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Rising bank fees create financial burdens for low and moderate income consumers

Frank Torres or Mary Griffin
at 202-462-6262


Millions of Americans, looking for a place to safely deposit their hard earned dollars and a means to pay their bills, get hit every month with checking account fees they cannot avoid. And those fees are going up as banks have increased checking account charges unless high minimum balances are met — balances that are out of reach for many American families. An estimated 12 million households currently have no bank accounts at all.

  • Many households cannot meet the minimum balances required by banks to avoid fees. Recent Federal Reserve data show that almost half of American families, 48 million households, keep a $1,000 or less balance in their checking accounts. While a vast majority of these families have income levels below the $35,000 average yearly income for U.S households, 13 million families making between $35,000 and $50,000 also keep less than $1,000 in their checking accounts. Consumers may have to maintain minimum balances of as much as $750, $1000 or more in their accounts at all times or maintain an average balance of even more if they want to avoid paying substantial fees. According to a recent study by US PIRG, the average cost of a checking account is $218 per year. That amounts to billions of dollars a year in bank fees for families who can’t afford the balances required to avoid them. Bigger banks charge higher fees, and require higher minimum balances to avoid fees. The merging banks that are claiming efficiencies are the same banks that are charging higher fees.
  • Banks have raised the minimum balance required to avoid fees. A 1996 study by Consumer Reports found that minimum balances required for the average checking account were 40 percent higher than in 1994 . Citibank in New York, for example, requires a minimum balance of $6,000 for their standard checking accounts to avoid fees — a 200 percent increase from prior minimum balance requirements. For account holders looking to earn interest on their checking account, the study found that they must keep $1,500 in their account, on average, while earning only 1.5 percent annually.
  • Even “basic” or “no frills” checking accounts impose a variety of fees. While there may be no minimum balance required for “basic” or “no frills” accounts, these accounts carry more fees than consumers realize, including monthly service charges; fees for the use of tellers or making withdrawals or deposits, as much as $8 per transaction in one D.C. bank, for example; and, fees of $1.50 or more for writing more than a very limited number of checks. Some banks are charging account holders just for telephone inquiries about their balances. Many banks even charge customers in some instances when they close their accounts with “early account closing” fees. Just because an account is considered “basic” doesn’t mean it is low-cost. According to US PIRG’s survey, “no frills” accounts end up costing $152 a year on average. Consumers get nickle-and-dimed to death, creating a financial burden on lower income consumers.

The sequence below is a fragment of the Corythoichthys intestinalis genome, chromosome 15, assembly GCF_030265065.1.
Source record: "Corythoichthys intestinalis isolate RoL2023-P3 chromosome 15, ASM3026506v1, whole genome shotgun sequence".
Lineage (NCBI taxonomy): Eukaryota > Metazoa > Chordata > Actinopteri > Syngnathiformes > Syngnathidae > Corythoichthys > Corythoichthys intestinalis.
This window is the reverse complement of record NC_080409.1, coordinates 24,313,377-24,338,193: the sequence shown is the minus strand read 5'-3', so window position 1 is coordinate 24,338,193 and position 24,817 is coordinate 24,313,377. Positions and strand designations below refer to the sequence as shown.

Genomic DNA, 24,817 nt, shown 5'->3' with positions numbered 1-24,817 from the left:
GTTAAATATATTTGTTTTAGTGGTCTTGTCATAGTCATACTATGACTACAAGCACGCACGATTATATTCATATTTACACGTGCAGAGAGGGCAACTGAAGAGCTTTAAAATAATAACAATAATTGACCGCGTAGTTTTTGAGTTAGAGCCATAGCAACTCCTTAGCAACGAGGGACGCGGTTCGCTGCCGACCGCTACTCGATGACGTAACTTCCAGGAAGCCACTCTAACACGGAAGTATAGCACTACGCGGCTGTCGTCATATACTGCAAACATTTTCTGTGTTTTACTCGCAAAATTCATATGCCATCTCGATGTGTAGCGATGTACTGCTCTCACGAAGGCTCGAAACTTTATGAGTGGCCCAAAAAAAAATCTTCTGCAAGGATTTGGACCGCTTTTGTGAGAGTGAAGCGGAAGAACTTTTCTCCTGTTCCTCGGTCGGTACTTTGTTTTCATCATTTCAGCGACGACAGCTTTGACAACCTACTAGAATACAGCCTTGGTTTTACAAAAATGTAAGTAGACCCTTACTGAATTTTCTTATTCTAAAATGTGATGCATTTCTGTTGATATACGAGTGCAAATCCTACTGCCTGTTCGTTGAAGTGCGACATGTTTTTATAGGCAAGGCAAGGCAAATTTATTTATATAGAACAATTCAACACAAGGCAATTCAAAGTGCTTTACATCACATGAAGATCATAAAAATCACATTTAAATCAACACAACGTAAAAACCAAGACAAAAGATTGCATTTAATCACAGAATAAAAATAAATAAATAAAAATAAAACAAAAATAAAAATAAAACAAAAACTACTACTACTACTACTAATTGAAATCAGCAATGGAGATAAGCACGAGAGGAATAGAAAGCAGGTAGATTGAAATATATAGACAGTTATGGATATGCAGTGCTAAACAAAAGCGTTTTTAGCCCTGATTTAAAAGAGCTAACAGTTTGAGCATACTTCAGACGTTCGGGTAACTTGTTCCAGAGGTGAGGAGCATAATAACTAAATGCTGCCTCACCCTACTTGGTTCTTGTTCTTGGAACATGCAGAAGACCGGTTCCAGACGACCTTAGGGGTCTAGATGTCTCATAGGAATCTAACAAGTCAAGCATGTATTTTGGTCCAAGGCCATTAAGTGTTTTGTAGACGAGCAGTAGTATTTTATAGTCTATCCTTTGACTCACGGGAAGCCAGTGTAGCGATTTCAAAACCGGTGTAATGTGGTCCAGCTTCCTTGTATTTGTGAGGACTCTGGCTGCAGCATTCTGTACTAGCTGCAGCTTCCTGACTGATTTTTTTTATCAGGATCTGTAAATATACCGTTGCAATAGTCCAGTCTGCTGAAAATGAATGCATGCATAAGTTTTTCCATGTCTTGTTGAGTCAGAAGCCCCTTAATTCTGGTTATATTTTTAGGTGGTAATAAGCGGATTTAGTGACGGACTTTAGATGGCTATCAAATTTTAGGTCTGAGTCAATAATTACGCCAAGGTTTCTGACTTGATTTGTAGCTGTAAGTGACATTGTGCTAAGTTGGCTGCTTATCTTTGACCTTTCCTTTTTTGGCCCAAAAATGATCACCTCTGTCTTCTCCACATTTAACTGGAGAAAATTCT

• Bank fees have skyrocketed, moving higher than the rate of inflation. The 1996 Consumer Reports study on bank fees identified 100 separate fees that banks now impose on consumers. The size of those charges has been rising at better than twice the rate of inflation, jumping more than 50 percent on checking accounts between 1990 and 1996.

Low-cost Basic Banking Accounts: Most people need banks, but many cannot maintain the high minimum deposits required to avoid monthly charges. Low-cost basic banking accounts, with reasonable service fees and low or no minimum initial deposit or balance requirements, are needed to lessen the financial burden on low and moderate income consumers.
Congress Needs to Act: As Congress considers H.R. 10, a bill to restructure and “modernize” the financial services industry, letting banks merge with insurance and securities firms, it must seize the opportunity to make sure banks meet the needs of all consumers, not just the wealthiest among us. In the version of H.R. 10 passed by the House of Representatives, banks operating under the new law would be required to offer low-cost basic banking to consumers. But on September 11, the Senate Banking Committee by a vote of 10 to 8 stripped this important consumer provision out of H.R. 10. When the full Senate takes up the bill, it needs to put basic banking back in the bill to help ensure struggling low and middle income consumers get a break from exorbitant fees for essential banking services.